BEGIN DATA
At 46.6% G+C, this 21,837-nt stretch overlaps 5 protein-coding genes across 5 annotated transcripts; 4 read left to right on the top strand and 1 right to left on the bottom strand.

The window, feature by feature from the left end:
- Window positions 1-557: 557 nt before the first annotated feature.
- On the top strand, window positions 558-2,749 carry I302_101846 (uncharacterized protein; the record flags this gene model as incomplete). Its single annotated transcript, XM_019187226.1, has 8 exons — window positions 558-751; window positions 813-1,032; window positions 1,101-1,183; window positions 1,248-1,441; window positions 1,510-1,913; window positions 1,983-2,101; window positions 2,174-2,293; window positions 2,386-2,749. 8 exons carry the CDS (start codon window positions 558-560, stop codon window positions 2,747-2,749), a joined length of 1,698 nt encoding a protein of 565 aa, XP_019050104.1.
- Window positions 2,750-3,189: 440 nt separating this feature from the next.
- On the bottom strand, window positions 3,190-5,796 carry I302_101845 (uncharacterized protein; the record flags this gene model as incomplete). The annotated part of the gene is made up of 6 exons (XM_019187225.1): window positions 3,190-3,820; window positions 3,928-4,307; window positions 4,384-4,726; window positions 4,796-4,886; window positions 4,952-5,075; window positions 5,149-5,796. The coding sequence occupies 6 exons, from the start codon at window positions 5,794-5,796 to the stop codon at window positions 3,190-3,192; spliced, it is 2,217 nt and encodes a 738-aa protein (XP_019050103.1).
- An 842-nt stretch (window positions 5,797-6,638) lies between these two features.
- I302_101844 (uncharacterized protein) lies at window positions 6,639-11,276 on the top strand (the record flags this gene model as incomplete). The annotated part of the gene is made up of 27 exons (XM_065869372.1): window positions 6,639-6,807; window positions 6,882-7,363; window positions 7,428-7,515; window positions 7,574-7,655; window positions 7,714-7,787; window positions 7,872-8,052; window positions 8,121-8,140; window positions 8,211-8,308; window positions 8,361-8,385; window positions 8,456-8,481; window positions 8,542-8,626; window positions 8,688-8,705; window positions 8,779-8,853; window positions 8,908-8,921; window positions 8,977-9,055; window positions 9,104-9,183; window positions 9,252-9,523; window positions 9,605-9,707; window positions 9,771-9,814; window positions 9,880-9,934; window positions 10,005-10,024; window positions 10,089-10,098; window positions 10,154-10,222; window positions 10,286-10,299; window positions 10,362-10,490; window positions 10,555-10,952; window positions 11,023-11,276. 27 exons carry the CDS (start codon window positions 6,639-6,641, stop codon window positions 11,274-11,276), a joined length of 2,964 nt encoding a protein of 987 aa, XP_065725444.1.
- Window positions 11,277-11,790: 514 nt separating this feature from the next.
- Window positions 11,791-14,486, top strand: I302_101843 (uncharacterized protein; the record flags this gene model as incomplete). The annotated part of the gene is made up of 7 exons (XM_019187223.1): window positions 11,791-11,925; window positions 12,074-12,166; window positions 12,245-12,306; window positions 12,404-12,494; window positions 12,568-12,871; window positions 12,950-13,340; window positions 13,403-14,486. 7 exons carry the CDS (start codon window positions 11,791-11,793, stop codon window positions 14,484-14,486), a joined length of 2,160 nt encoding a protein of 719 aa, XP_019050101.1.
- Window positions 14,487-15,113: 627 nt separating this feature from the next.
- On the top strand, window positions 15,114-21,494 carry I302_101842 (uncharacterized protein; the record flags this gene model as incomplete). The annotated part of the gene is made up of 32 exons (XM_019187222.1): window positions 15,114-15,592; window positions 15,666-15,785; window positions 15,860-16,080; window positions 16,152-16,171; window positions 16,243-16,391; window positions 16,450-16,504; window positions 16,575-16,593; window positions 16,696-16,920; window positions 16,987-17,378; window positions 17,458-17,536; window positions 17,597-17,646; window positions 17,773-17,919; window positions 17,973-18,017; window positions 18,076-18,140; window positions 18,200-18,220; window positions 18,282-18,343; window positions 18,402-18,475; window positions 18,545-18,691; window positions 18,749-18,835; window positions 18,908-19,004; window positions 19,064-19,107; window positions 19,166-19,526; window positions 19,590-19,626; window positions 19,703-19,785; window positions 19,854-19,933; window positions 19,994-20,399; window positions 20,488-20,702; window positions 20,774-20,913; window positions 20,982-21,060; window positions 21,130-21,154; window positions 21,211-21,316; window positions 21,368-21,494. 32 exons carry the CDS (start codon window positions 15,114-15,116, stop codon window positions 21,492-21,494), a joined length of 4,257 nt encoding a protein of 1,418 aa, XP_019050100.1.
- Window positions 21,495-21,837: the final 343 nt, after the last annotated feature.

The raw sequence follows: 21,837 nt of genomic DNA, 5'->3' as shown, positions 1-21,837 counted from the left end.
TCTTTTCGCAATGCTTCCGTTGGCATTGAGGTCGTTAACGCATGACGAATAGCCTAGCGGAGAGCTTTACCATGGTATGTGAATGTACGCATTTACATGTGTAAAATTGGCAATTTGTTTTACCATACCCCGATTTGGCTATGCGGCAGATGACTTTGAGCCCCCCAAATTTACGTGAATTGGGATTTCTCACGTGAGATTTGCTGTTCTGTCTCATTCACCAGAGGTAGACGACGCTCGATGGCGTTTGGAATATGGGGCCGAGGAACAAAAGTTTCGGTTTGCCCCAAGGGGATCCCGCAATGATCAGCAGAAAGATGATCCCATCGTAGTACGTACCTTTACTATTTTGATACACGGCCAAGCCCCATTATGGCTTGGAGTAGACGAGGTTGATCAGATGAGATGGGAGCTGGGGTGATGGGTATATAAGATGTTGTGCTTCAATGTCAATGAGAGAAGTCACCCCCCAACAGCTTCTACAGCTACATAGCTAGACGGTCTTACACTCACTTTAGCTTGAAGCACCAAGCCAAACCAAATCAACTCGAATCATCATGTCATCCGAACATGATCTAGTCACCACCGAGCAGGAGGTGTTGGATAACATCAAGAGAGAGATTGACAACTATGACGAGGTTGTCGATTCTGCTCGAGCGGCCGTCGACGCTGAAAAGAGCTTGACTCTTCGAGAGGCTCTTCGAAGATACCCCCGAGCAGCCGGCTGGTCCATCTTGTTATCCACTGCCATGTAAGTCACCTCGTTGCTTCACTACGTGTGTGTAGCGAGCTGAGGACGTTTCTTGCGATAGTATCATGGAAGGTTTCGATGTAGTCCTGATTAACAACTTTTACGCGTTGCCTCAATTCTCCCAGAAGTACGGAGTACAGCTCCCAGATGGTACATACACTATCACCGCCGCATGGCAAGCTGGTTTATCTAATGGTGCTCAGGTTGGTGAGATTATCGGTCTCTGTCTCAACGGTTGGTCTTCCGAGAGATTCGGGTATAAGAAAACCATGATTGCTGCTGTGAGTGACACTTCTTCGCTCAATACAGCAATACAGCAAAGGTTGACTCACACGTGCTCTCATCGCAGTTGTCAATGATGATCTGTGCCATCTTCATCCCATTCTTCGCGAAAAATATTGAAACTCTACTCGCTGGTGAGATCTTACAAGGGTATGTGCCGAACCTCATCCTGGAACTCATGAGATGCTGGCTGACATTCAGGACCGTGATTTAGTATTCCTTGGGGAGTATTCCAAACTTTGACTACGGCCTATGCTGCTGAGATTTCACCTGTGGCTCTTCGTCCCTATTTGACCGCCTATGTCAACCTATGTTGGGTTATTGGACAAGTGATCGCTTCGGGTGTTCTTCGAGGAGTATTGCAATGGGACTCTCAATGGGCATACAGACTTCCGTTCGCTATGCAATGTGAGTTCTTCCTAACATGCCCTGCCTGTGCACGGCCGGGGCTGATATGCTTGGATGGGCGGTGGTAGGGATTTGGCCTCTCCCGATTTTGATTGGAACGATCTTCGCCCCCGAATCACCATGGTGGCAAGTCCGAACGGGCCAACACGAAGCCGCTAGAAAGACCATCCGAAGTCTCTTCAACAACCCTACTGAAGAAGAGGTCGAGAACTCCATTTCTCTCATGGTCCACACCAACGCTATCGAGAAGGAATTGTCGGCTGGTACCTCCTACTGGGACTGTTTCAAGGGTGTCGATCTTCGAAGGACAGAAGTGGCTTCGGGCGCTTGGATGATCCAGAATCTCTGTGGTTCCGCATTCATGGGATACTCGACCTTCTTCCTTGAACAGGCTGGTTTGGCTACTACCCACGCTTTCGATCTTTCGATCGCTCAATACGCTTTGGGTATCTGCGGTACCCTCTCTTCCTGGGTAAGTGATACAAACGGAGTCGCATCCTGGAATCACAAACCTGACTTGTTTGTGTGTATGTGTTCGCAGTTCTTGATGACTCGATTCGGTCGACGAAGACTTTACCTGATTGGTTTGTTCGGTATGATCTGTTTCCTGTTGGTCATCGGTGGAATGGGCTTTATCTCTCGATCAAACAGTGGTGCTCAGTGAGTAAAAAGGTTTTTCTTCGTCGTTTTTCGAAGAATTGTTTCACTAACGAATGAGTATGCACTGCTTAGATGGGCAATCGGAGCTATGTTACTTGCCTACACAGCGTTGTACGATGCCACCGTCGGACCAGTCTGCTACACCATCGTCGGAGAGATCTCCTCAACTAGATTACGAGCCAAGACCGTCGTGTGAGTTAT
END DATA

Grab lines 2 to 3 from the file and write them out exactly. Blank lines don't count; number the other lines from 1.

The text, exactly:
The window, feature by feature from the left end:
- Window positions 1-557: 557 nt before the first annotated feature.